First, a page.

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Japanese planing board / workbench (post)

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Project by mafe posted 05-17-2012 01:12 AM 7338 views 10 times favorited 25 comments Add to Favorites Watch

Japanese planing board
Japanese workbench.

This post comes from my Japanese planing board blog.

It all started by me reading Toshio Odate’s book ‘Japanese woodworking tools their tradition spirit and use’, and now since I have moved to a new location where I at least for a while will have no workshop, the story will continue since I plan on using Japanese tools and methods in the meantime.


The sketch for my go on the planing board.

Pictures:
1. Me planing away on the test run of the bench – I really like using it.
2. Winding sticks to determine the high and low spots.
3. Scrub, flatten and smooth – Scandinavian, American, Japanese.
4. Using the bench stop.
5. My added shooting board feature.
6. I like it so much that it got a place in the living room.

I hope this could be to some inspiration, perhaps some planing boards.

Best thoughts,

MaFe

-- Mad F, the fanatical rhykenologist and vintage architect. Democraticwoodworking.





25 comments so far

View jaykaypur's profile

jaykaypur

3464 posts in 1162 days


#1 posted 05-17-2012 01:31 AM

Very nice tool. Looks good inside.

-- Use it up, Wear it out --------------- Make it do, Or do without!

View grizzman's profile

grizzman

7193 posts in 2057 days


#2 posted 05-17-2012 01:52 AM

really cool bench here…at least you have a bench to work on..but there is one thing here…i could not help but notice the book shelf in the one picture…yea…there are two shelves that hav a bow in them from the weight of the books…im going to try to not let it bother mads…lol…....but if ya could….could ya….yea…see if ya can fix those…lol…....yea i can be a little anal…lol…....grizz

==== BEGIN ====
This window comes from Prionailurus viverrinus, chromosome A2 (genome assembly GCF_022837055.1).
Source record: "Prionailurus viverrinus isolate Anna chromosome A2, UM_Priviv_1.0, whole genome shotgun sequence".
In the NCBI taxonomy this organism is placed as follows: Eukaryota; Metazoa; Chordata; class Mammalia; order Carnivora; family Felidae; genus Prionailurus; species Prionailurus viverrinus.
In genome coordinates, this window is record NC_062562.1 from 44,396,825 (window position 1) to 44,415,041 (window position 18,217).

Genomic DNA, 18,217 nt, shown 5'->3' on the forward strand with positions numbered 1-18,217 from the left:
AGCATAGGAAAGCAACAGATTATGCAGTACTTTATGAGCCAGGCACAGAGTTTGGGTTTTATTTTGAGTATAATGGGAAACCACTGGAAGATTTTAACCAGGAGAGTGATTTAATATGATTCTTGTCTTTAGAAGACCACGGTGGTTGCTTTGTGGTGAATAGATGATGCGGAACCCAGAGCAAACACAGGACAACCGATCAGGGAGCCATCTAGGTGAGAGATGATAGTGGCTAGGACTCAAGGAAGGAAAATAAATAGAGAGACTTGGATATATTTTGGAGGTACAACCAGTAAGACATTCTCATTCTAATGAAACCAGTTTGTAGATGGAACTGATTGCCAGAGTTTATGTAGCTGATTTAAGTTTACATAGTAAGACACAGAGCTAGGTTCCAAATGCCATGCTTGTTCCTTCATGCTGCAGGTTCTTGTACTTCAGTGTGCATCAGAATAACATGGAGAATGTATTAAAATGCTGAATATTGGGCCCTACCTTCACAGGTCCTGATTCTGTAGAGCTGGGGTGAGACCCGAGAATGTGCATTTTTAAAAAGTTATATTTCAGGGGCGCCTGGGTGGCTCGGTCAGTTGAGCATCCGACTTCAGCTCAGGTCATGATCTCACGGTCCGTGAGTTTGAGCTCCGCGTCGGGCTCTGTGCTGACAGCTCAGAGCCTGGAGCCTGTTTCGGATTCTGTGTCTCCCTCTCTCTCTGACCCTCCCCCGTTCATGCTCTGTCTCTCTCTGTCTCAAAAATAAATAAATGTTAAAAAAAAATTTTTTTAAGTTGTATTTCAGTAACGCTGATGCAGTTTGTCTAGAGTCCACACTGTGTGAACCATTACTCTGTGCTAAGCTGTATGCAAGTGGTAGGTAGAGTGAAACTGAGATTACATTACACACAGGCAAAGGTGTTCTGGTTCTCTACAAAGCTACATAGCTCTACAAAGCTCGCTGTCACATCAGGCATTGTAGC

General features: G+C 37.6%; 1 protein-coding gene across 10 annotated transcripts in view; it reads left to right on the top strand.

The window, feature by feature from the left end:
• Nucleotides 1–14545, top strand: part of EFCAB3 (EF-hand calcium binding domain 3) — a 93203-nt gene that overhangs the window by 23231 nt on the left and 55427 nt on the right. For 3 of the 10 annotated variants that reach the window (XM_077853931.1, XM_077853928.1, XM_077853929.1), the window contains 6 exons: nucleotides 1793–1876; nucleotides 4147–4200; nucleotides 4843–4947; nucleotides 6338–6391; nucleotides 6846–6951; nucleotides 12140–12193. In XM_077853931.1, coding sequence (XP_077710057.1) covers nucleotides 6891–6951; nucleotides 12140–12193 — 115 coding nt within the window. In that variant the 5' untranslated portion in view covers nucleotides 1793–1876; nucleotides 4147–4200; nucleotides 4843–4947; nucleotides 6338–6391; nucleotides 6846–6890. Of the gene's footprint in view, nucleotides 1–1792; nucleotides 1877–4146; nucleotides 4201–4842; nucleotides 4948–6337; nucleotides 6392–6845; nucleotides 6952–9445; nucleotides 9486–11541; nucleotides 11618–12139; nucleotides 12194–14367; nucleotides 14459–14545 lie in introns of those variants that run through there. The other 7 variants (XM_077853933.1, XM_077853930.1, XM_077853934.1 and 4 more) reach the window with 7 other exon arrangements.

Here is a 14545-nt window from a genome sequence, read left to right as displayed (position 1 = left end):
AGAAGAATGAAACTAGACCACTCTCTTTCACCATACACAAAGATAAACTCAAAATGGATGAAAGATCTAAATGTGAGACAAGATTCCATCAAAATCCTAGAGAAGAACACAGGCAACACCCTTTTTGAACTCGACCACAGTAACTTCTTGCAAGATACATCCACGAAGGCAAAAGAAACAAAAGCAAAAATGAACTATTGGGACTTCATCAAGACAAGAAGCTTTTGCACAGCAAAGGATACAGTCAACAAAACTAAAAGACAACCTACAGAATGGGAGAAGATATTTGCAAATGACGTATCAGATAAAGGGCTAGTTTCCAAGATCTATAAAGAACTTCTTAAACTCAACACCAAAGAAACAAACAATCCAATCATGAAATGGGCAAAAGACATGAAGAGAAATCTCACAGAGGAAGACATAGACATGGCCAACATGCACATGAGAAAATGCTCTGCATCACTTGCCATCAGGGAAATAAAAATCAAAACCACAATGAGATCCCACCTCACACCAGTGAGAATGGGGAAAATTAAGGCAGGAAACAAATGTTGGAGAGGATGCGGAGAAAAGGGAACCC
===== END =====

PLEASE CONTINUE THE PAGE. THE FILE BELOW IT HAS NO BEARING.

-- GRIZZMAN ...[''''']

View Philip's profile

Philip

1154 posts in 1293 days


#3 posted 05-17-2012 05:14 AM

That is one swell workbench. Well done Mafe!

-- I never finish anyth

View Dez's profile

Dez

1125 posts in 2831 days


#4 posted 05-17-2012 06:02 AM

None of us knows where we may be tomorrow! I too have had to go back to our roots of “total hand work”
So cool it is to see where we ALL might go without our shops!
You go man! Lead me (and anyone that chooses to follow) into new (for me and others this day and age) techniques and processes!
Thank you for being the first at this time in our lives!!!

-- Folly ever comes cloaked in opportunity!

View moshel's profile

moshel

864 posts in 2438 days


#5 posted 05-17-2012 07:34 AM

very nice bench… as for grizzman problem, a friend of mine once showed me a trick. you make “hidden support” for shelves by hiding the support inside a book cover… you can even make the top of the support a bit recessed so the shadow from the shelve will hide it completely.

-- The woods are lovely, dark and deep, but I have promises to keep...